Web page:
I woke early and leaving Goldberry asleep in bed I went off in search of breakfast. I could have gone to any one of a dozen places but I thought I’d try the cheery little bistro just off to the right of Reception.
Having collected myself an outsized pastry which the locals call a “troll’s bad eye”, plus a large mug of steaming black herbal brew, I looked for a vacant table. Whom should I see but Imalad, sitting hunched over a mug of the same stuff.
“Mind if I join you?”
He looked up startled, then he waved towards the seat opposite. I sat down.
“Am I sitting in Elandrine’s place?”
“Elandrine has gone back to Minas Tirith,” he replied. “She left at first light. She has to be back at the Queen’s side by noon tomorrow. How did you know she was here?”
“She and Goldberry met up for a fluffy evening together while we were having our council.”
“Oh,” he murmured abstractly. “Best thing they could have done.”
He slouched back in his chair looking as if he was itching for me to go away again. I sipped my brew and waited for him to say something.
“It’s not a good idea for us to be seen locked in conversation,” he said at last. “Though there’s nothing suspicious about you stopping to exchange an odd word. Don’t look now, but that’s one of Grimwald’s henchmen by the door, stuffing his face. I don’t think he’s seen us yet.”
There was another pause. I waited for him to come out with something more.
“I must say it was most disagreeable seeing you there last night.”
“Thank you,” I replied. “Let me return the compliment.”
“It gave me a nasty shock when I came in and saw you sitting there. I nearly turned tail and bolted. I thought you were going to spill the beans. But I soon realised you were in as tight a spot as I was.”
“Yes,” I murmured. “Thank you for maintaining the fiction that Morfindel is still alive.”
Imalad said nothing, but drummed his fingers. He was right—there wasn’t much opportunity to talk here. I’d only have the chance for a few words and then I ought to depart. I decided to go for gold.
“Elandrine asked me last night whose side I was on.”
He took his time before replying. “I assume you’re on your own side.”
He sat up. The look of boredom left his face, to be replaced by one of indignation.
“I’m certainly not on the side of those monsters, if that’s what you think.”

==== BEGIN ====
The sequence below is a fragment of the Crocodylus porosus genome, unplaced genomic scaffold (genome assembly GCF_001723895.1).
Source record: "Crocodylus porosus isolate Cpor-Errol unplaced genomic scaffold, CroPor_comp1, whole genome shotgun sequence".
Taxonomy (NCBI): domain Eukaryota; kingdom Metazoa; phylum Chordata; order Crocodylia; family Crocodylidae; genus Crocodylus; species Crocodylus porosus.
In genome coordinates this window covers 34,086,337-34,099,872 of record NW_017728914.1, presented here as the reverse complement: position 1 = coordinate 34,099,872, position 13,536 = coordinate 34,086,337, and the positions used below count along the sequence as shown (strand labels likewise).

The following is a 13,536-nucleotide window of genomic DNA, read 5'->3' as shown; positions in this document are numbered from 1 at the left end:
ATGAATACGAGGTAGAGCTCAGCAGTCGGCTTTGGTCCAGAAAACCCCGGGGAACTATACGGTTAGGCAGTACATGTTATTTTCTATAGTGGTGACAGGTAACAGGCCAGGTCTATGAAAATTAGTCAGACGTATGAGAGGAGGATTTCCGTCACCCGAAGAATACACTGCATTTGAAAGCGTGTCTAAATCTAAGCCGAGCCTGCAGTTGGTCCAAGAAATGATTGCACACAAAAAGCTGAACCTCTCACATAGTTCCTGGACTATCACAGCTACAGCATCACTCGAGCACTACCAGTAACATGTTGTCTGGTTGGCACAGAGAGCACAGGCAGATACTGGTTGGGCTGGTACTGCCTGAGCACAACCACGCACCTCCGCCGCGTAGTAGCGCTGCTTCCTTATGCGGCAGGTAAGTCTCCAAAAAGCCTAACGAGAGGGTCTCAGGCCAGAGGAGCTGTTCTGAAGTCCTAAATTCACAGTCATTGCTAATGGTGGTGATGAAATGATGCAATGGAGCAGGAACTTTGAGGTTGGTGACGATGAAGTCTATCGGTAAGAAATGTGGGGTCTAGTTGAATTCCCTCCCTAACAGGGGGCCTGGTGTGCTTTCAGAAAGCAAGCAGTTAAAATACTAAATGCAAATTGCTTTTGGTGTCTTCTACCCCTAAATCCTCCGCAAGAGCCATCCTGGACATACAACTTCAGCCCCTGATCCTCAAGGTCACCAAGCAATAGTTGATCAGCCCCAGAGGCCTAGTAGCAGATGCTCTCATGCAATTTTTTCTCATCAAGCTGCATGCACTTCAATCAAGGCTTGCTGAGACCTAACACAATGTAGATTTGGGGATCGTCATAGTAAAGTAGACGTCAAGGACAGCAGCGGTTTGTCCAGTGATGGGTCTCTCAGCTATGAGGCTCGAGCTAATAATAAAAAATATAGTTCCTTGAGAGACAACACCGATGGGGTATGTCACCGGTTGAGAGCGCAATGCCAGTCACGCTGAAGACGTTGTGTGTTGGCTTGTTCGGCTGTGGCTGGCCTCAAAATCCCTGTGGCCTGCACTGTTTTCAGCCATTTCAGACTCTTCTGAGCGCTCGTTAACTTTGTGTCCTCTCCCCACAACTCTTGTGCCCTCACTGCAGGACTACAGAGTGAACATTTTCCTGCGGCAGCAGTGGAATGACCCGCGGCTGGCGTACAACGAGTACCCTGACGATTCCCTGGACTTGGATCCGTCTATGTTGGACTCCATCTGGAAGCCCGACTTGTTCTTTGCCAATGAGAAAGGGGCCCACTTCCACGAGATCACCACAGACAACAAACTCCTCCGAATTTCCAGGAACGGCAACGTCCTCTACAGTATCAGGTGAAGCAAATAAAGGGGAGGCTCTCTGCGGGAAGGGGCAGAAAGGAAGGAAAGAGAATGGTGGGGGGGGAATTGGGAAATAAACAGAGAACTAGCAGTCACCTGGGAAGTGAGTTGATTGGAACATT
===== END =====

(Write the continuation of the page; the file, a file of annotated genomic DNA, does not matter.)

“Well, I’m relieved to hear it.”
“The same cannot be said of you! Why did you have to go selling them that damned ring? Now they’ve got everything they need to carry out their plans! I suppose you know what it is, don’t you? I noticed they weren’t for telling you—if you didn’t know already.”
I looked round cautiously. Nobody was listening. “It’s The Angrennan.”
“The Angrennan.” I stressed the definite article. “The last of the Nine.”
“I didn’t know it had a name. But obviously you know all about it.”
“All the rings of Power had names.”
“That’s right—it’s a ring of Power. It makes you invisible.”
“Not any more.”
“Now listen to me. I may look young, but I wasn’t born yesterday. They told me you gave them a classic palantír too! Guthmud was convinced it was his anyway, but he’d lost it. He was so glad to get it back that he gave you the benefit of the doubt.”
“That was necessary to establish my credentials.”
“As a lying, thieving bastard?”
“Exactly. I wanted them to be comfortable dealing with me.”
Imalad barked a mirthless laugh. “They were certainly that! You had them eating out of your hand. But the—The Angrennan…! Did your credentials need establishing quite so lavishly? How did you lay your hands on it anyway? That’s what I want to know!”
I almost said, “that’s my business” but that would have stopped the conversation stone dead. I thought I’d string him along. I felt he was so near to giving me the key to the whole affair.
“You mean: how did I lay my hands on it first?”
“Well…” Imalad made his lips go a funny shape. “You knew I was looking for it.”
“Yes. And you were so convinced Morfindel had it. But I happen to know who really owns that ring, and I wasn’t lying last night when I said I was entitled to sell it on their behalf.”
He looked at me as if he was trying to focus his eyes. “You know who really owns it? Are you trying to tell me Morfindel stole it then? I thought he’d bought it. I’m lost…!”
“The real owner of that ring, as everybody at court knows, or should know (at least the older generation, who’ll have seen it on her hand at official functions)—is Lady Éowyn. It was her battle trophy. Do I need to remind you of the details?”
Imalad’s eyes were wide. “No… no… I know all about it. The point is: if Morfindel stole it, as you imply, how did you get hold of it?”
I glanced round at the door. Nobody seemed to be paying us any attention. “I happen to know the Lord Faramir and Lady Éowyn very well. I was given that ring to assist me in my investigations. As I might have told you when we last met, I’m trying to bring Morfindel’s murderer to justice. To do that I can’t avoid prying into Morfindel’s little schemes.”
Imalad held up his hands. “Well—now you see the extent of them.”
“You can say that again!”
Imalad made no reply. I said, “Are you going to go through with it?”
“The kidnap? I don’t see I have any option. Not now you’ve given them the blasted crown jewels.”
“If we are to prevent this thing happening, we ought to work together.”
“Thank you, but I have my plans all laid. I don’t need any help. Least of all from you. The greatest help you can be to me is to keep out my bloody way—and not go throwing any more stones in the millpond. I can’t for the life of me imagine how you could possibly have given them that…!”
Pitching my voice low I said, “You don’t suppose I gave them the real Angrennan, do you?”
“Well, what—?” His eyes narrowed. He was putting two and two together: he was beginning to see how Morfindel and I could both appear to possess the Angrennan—with little or no possibility of it having changed hands.
…to be continued.